“He came down with them and stood on a level place, with a great crowd of his disciples and a great multitude of people from all Judea, Jerusalem, and the coast of Tyre and Sidon.They had come to hear him and to be healed of their diseases; and those who were troubled with unclean spirits were cured. And all in the crowd were trying to touch him, for power came out from him and healed all of them.
Then he looked up at his disciples and said: ‘Blessed are you who are poor, for yours is the kingdom of God. Blessed are you who are hungry now, for you will be filled. Blessed are you who weep now, for you will laugh. Blessed are you when people hate you, and when they exclude you, revile you, and defame you on account of the Son of Man. Rejoice in that day and leap for joy, for surely your reward is great in heaven; for that is what their ancestors did to the prophets.
But woe to you who are rich, for you have received your consolation.Woe to you who are full now, for you will be hungry. Woe to you who are laughing now, for you will mourn and weep. Woe to you when all speak well of you, for that is what their ancestors did to the false prophets.'” – Luke 6:17-26
In our society, we have been trained to understand the world in the binary: people must fit into one of only two boxes. Right or Wrong. Good or bad. Democrat or Republican. Conservative or liberal. Black or white. Male or Female. Gay or Straight.
So it can often be difficult to understand anyone or anything that does not fit into one of two boxes and rather falls somewhere on a spectrum.
I do not like the binary. Because I do not fit into only one of two boxes in most areas of my life, and I know many other folks who do not either. For one: as a bisexual woman, my sexual orientation falls somewhere in the middle of a spectrum. And it can be painful to feel invisible when it is constantly assumed that I fit into only one of two boxes or when my bisexuality is actually placed into a tight box where all of the stereotypes and misconceptions about bisexuality are assumed about me.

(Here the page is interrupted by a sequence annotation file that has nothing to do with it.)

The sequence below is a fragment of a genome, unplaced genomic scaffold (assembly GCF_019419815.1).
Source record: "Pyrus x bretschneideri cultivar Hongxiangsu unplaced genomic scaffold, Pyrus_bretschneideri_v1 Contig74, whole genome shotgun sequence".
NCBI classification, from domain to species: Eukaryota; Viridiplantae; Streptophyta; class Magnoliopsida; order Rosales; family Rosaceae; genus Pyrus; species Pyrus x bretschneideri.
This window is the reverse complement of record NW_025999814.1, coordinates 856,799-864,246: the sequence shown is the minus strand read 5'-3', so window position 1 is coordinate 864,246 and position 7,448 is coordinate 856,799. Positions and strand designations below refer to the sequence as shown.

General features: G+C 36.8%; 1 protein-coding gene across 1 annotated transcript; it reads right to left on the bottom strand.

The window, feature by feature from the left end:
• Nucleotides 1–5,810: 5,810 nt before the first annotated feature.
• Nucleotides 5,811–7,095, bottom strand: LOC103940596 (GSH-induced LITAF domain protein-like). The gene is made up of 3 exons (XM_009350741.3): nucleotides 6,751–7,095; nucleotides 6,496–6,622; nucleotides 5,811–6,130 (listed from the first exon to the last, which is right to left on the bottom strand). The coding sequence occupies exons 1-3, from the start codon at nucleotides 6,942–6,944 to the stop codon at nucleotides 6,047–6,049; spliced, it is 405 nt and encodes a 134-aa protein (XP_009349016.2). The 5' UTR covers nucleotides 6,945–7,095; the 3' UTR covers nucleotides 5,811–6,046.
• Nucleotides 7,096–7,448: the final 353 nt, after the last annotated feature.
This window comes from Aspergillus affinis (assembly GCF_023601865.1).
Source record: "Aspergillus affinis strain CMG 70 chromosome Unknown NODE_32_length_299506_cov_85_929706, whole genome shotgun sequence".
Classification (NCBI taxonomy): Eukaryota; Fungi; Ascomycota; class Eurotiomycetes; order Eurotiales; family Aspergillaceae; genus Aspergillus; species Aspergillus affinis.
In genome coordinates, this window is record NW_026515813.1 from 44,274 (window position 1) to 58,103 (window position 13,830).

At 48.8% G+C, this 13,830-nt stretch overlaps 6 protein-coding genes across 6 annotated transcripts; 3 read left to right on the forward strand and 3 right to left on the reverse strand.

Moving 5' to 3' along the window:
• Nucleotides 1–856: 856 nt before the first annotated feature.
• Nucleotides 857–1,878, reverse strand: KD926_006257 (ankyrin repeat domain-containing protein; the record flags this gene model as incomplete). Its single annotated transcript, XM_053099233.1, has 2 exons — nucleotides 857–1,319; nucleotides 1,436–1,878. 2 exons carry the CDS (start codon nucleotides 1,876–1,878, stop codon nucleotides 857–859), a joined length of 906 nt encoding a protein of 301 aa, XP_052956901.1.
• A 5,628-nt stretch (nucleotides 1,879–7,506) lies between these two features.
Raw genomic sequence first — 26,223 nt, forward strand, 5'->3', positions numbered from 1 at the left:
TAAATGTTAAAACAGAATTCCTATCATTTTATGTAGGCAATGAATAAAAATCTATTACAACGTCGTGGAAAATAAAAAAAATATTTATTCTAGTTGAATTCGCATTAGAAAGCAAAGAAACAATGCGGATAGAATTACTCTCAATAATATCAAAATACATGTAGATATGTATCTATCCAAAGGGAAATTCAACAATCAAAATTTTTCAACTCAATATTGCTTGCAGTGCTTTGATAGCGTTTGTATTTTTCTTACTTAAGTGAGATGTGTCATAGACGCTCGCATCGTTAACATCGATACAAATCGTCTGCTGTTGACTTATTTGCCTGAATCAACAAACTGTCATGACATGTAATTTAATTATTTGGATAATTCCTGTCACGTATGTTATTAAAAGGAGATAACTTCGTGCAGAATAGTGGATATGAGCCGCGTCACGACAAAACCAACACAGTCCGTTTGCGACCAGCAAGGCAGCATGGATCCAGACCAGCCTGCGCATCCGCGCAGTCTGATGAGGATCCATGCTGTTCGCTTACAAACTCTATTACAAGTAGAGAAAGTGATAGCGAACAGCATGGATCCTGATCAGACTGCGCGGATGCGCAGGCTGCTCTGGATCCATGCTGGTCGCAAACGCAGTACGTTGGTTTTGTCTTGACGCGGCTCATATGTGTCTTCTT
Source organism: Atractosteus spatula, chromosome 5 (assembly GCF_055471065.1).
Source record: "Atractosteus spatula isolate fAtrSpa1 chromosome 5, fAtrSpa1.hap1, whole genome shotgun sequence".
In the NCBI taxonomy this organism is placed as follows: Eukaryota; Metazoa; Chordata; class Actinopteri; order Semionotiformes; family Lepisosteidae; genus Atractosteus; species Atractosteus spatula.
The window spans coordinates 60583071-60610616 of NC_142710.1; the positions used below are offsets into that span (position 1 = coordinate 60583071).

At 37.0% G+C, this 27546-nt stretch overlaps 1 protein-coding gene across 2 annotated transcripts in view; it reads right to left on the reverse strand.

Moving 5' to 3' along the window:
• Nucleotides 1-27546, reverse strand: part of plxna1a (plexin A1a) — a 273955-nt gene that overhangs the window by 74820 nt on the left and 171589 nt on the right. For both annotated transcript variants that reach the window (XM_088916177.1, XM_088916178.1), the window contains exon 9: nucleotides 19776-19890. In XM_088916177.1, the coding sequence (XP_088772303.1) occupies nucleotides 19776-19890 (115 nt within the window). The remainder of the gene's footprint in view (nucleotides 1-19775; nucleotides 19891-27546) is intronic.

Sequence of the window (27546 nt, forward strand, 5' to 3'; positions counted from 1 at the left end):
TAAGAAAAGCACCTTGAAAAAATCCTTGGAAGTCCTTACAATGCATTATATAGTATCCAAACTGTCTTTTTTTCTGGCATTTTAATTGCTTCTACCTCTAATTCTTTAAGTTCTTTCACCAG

I also definitely do not like to be placed in a box when it comes to my world views or my beliefs. This leaves no room for me to be a complex and unique human being who is constantly a work in progress.
And to see people only in the binary is not just problematic and harmful when it comes to sexual orientation, world views, or political or religious beliefs. People do not always fit into one of only two boxes when it comes to race, gender roles, ethnicity, economic status, gender identity, and the list goes on.
Seeing the world only in the binary and thus placing people into boxes is incredibly harmful because it puts parameters on what it means to be in one of these boxes and it limits and erases those who do not fit into these boxes.
Michelle Obama shares how this binary lens can be harmful in her memoir “Becoming”:
“The deeper I got into the experience of being First Lady, the more emboldened I felt to speak honestly and directly about what it meant to be marginalized by race and gender. My intention was to give younger people a context for the hate surfacing in the news and in political discourse and to give them a reason to hope. I tried to communicate the one message about myself and my station in the world that I felt might really mean something. Which was that I knew invisibility.
I’d lived invisibility. I came from a history of invisibility. I liked to mention that I was the great-great-grandaughter of a slave named Jim Robinson, who was probably buried in an unmarked grave somewhere on a South Carolina plantation. And in standing at a lectern in front of students who were thinking about the future, I offered testament to the idea that it was possible, at least in some ways, to overcome invisibility.